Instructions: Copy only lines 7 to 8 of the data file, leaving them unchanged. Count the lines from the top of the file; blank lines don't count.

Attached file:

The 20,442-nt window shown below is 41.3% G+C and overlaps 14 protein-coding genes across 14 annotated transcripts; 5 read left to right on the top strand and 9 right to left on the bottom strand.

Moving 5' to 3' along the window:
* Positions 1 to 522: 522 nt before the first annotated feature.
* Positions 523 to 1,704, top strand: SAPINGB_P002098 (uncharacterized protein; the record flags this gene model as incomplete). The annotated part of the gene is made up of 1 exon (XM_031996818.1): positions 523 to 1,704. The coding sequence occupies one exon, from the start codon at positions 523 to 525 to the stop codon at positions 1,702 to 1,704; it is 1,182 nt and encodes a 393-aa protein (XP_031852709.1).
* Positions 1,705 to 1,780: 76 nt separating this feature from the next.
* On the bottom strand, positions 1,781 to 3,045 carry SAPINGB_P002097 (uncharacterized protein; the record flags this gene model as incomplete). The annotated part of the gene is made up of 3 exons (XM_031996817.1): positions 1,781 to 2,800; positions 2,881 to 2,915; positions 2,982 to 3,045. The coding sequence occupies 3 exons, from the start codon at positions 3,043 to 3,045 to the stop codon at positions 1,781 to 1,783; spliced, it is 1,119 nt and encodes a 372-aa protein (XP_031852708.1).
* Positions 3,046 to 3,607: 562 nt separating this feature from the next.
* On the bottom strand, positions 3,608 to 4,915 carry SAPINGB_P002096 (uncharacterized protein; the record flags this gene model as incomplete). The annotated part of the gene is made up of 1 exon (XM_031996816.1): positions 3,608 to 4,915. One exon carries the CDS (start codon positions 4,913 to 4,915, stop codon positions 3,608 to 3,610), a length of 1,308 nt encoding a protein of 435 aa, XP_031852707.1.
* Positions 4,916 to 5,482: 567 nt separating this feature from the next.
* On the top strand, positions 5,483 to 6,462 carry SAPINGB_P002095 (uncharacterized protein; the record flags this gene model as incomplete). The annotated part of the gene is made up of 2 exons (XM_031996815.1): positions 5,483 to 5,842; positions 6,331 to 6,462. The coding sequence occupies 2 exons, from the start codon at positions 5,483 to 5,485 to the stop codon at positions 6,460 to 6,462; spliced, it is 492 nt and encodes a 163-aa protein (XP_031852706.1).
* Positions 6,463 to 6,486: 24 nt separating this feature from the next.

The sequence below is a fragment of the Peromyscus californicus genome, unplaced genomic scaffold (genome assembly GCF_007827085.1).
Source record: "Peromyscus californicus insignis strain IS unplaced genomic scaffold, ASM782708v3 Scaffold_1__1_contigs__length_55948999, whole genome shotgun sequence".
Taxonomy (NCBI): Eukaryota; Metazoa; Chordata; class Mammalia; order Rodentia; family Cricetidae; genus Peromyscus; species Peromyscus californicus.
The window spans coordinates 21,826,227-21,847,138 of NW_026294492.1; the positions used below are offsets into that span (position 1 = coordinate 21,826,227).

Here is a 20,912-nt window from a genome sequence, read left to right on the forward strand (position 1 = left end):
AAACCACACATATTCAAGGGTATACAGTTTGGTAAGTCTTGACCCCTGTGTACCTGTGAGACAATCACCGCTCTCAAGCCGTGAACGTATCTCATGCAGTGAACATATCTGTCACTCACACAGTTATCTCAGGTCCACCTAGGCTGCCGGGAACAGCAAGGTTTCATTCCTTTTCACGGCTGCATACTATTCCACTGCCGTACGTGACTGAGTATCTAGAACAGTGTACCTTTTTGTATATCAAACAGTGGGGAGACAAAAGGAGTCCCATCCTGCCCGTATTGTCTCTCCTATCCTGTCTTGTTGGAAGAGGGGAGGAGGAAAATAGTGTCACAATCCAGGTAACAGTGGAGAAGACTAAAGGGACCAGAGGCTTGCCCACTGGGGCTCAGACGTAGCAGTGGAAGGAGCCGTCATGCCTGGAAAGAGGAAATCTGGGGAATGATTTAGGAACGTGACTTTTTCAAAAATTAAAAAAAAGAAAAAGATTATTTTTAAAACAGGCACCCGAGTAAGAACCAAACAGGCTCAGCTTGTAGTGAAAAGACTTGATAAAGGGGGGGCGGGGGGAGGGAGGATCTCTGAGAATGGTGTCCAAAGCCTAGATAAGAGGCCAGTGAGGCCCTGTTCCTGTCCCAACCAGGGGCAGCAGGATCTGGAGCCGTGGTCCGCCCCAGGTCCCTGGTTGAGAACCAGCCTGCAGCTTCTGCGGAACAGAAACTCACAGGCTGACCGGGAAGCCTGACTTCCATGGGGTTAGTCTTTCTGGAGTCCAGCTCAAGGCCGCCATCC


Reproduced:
* Positions 3,046 to 3,607: 562 nt separating this feature from the next.
* On the bottom strand, positions 3,608 to 4,915 carry SAPINGB_P002096 (uncharacterized protein; the record flags this gene model as incomplete). The annotated part of the gene is made up of 1 exon (XM_031996816.1): positions 3,608 to 4,915. One exon carries the CDS (start codon positions 4,913 to 4,915, stop codon positions 3,608 to 3,610), a length of 1,308 nt encoding a protein of 435 aa, XP_031852707.1.